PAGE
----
Below is another attempt at sending a blog post from the middle of nowhere, via satellite, and at 160 characters per message.
August 8 and we are still anchored Cummings Inlet–fourth day. Either our fuel stops, like Arctic Bay, are iced in or we are weather bound. Right now it’s the latter. As I write an east wind to 40 knots howls in Lancaster Sound. In our bay, winds come racing down the mountain ice cap from the northeast, and the rigging moans. We are boat bound.
Except for an invitation to pancakes this morning. In the calm before the storm we three rowed over for breakfast with DRINA, a 50 ft ketch also pursuing the Northwest Passage that pulled in last evening.
Two hours later and after much pleasant conversation there was so much wind we couldn’t row back, though it was but eight miles that separated us from Arctic Tern. Kindly, DRINA offered a tow in their dinghy (plus outboard). The chop drenched us all.
We hung our wet clothes in the cabin to dry, but gusts coming down the flu put the heater flame out until we built a guard over the exit. Then we made a pot of coffee and grabbed our books, there being not much else to do in such weather. I’m reading THE ICE MASTER, about the 1913 Arctic Expedition disaster aboard Karluk, a questionable choice given current pursuit.
Yesterday Ali went for a row to the falls on the other side of the bay for the exercise and to fetch some excellent local water, this while Les and I busied ourselves with our books. Two hours later and she had not returned. Les scanned with binoculars and saw that Ali was some ways between us and the fall and making slow way. When we rang her on the radio, she said all was well though the oarlock had parted. She was forced to paddle the dinghy as if it were a canoe, not quick work with an inflatable and 20 gallons of water aboard. Also, the occasional Walrus inspection tended to be distracting, she said. But she insisted she did not need help.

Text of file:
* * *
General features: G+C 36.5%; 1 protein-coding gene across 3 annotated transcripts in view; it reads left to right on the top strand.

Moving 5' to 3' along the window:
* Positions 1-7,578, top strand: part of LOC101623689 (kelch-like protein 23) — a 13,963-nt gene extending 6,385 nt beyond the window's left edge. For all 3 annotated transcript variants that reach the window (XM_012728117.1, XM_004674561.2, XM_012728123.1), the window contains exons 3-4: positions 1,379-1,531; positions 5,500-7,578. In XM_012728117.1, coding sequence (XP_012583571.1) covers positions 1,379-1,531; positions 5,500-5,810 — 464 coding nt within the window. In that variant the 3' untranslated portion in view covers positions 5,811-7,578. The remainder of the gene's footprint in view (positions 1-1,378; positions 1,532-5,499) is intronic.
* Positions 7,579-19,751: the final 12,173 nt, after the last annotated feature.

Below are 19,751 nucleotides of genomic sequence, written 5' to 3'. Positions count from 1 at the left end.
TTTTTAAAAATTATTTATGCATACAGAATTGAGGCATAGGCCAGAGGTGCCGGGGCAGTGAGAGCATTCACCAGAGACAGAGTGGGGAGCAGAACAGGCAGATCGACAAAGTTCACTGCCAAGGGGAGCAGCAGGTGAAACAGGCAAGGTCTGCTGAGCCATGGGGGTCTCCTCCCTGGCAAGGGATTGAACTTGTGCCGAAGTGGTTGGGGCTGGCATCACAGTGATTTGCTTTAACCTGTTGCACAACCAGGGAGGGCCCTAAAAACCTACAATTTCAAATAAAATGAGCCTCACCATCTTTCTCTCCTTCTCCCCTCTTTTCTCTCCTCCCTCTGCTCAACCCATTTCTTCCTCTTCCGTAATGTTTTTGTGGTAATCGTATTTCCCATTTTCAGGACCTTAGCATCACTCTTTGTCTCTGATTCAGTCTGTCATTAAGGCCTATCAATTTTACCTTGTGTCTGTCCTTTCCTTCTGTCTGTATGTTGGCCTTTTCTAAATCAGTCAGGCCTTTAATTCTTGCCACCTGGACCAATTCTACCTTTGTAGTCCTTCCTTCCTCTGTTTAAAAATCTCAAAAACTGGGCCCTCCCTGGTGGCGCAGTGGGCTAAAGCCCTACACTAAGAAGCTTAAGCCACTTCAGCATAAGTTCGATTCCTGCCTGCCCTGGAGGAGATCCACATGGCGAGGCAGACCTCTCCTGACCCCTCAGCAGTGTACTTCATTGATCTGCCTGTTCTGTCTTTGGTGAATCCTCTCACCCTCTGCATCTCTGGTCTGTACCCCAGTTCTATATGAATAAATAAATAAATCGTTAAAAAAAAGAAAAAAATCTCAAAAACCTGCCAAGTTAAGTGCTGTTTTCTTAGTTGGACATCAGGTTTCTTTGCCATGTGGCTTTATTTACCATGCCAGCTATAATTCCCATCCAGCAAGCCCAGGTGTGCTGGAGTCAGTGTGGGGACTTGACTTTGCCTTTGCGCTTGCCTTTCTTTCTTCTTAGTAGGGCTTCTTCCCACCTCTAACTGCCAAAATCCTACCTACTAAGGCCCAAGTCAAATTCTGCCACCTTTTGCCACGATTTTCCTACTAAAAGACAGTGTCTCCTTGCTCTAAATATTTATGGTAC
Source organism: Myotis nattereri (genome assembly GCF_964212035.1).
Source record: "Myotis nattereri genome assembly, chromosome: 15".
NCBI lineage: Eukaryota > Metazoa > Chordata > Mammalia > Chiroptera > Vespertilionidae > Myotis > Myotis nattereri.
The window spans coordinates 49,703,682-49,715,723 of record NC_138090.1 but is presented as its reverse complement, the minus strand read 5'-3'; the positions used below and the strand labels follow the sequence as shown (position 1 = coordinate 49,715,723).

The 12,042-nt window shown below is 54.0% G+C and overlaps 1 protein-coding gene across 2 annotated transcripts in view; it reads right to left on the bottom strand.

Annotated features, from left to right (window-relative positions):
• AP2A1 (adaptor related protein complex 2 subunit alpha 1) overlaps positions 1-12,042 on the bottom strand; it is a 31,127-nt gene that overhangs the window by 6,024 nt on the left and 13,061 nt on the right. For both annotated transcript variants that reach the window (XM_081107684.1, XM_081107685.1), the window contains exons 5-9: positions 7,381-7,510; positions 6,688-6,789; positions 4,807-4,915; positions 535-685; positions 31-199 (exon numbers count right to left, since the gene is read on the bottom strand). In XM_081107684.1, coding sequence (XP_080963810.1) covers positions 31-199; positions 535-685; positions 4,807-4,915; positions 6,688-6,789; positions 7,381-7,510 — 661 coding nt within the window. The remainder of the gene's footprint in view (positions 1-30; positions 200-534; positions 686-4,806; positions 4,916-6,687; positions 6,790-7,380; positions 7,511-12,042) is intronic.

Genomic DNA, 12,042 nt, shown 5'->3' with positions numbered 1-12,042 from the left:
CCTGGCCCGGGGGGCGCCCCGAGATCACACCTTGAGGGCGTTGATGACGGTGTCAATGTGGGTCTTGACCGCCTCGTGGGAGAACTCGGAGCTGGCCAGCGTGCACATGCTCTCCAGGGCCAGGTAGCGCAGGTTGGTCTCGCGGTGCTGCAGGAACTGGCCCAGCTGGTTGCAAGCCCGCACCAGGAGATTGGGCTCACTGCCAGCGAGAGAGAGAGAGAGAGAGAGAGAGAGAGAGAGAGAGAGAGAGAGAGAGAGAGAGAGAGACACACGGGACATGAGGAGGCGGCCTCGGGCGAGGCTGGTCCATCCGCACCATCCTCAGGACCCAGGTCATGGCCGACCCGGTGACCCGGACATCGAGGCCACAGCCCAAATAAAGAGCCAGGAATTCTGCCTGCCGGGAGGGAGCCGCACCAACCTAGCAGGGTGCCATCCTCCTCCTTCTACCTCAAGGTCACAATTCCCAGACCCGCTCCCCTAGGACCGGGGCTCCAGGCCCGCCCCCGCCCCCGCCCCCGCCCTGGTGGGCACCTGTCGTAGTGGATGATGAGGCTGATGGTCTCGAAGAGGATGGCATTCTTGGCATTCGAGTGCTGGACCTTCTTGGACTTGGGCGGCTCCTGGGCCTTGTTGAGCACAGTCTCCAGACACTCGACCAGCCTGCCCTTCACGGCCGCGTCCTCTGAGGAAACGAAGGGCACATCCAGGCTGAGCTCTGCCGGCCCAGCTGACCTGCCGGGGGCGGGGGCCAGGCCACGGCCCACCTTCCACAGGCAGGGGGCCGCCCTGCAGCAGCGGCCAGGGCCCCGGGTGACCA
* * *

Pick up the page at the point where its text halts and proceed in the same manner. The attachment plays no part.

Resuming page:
We weighed anchor and effected a rescue anyway, for the pleasure of the distraction.
While we had Arctic Tern near the waterfall, Les decided to anchor and top off all our tanks.
Devon Island. Imagine a Grand Canyon by the sea or a Lake Powell with glaciers. Such desolate, arid land looks unlikely to host such torrents of water. Yet here it is. Glacier melt. Pouring off icy-cold, diamond-clear, and so pure it tastes like snow flakes.
All afternoon I rowed our jerry cans back and forth between bubbling stream and boat until our tanks overlfowed with the best drinking water yet invented, which I rated very satisfying work.